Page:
For a long time, I have been salivating for an iPad. One person in my schizophrenic self keeps telling me I don’t need it. The other one keeps urging me to get one, telling me I can always find something useful to do with it in my line of work.
Like a Tibetian monk, I discipline myself not to give in to temptation, but over a few years, the darned thing has become ubiquitous. Everybody owns one. I find it everywhere, even at parties where I perform. Sadly, the money to buy it is not as nearly commonly found as the iPad.
Let’s admit it. The iPad comes with a high price tag that’s beyond the financial reach of most ordinary folks.
Unfortunately, I belong to the tribe called “ordinary folks”. For us, buying an iPad is a big decision to make. It’s so big I couldn’t get myself to decide to buy it.
Fortunately, I have a birthday that comes once every year. I have also two girls who have expendable income and can afford to spoil me with fashionable gadgetry.
It happened that on my birthday (March 9), I was engaged to perform magic for a 7-year-old girl at Makati Shangrila Hotel. So literally, I was able to claim for marketing purpose that I spent my birthday in a five-star hotel. It’s like some magicians who went to Hong Kong for sight-seeing and performed a card trick for a saleslady. When the magician came back to the Philippines, he began claiming he is an “international magician”, because he had performed magic in Hong Kong.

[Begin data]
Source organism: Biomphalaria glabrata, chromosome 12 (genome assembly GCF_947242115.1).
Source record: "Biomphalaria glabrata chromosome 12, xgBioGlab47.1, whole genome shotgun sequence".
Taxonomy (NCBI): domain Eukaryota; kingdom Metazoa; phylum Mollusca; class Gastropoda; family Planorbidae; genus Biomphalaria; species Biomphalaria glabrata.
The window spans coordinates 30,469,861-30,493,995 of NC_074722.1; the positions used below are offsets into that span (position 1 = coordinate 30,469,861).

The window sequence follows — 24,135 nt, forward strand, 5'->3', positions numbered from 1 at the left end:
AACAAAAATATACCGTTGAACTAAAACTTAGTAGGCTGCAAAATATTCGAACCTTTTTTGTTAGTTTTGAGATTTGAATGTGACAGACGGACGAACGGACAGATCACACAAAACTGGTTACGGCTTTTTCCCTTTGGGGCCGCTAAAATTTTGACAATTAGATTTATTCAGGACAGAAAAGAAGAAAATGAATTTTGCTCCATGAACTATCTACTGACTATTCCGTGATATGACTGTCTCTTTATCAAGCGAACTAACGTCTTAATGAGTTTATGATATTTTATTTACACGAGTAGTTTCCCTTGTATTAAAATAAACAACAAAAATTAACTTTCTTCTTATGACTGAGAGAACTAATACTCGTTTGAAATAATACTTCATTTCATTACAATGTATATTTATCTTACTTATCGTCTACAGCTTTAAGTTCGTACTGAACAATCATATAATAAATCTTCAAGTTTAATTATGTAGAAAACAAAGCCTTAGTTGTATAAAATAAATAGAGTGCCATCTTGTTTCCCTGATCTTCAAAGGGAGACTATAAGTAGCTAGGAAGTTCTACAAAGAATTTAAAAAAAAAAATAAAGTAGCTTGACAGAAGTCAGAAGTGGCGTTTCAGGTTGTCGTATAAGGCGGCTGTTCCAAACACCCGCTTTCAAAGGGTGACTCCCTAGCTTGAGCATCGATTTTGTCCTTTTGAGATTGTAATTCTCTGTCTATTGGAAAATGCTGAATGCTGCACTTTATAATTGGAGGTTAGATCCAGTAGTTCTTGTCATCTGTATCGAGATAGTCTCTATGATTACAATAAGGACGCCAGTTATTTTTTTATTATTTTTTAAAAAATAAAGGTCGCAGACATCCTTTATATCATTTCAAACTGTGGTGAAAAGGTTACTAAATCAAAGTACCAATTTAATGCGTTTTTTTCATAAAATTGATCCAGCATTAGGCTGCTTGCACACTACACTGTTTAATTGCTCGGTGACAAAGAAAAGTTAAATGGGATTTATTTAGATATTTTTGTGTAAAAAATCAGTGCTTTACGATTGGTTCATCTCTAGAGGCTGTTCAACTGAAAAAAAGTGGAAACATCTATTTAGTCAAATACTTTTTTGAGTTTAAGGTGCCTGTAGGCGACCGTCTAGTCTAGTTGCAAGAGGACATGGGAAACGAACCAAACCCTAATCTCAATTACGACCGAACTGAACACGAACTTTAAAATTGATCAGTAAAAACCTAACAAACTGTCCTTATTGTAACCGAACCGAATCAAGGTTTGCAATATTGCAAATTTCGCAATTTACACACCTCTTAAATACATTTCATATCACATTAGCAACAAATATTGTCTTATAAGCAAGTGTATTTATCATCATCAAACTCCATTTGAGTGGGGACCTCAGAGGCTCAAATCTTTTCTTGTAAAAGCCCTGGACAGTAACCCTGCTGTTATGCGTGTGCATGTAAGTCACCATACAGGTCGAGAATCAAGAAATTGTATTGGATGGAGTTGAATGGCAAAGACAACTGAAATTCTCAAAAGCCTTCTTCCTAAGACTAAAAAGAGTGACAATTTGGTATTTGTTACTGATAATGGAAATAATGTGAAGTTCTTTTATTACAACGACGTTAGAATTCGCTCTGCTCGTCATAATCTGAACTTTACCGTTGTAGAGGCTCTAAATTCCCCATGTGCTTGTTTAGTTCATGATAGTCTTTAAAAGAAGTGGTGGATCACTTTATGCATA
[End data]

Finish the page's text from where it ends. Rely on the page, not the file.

That sort of claim is the same as the one where I said I spent my birthday in Makati Shangrila Hotel. It’s not a lie. It’s just stretching the truth to its snapping point.
Anyway, the greatest joy on my birthday was when I opened the gift from my two girls. I nearly fell from my chair when, after I tore open the wrapper, I beheld a brand new iPad.
It seems like yesterday that my two daughters were giggling little girls playing hide-and-seek in the house. Now, they can afford to buy their father a gadget that he can’t afford to buy himself. It makes me realize that despite my protests and my thrashing about, my kids have grown up and so have I.
Actually, I have not grown “up”, but just “old.”
So please, excuse me as I play games on my iPad to pretend I’m still young and trendy.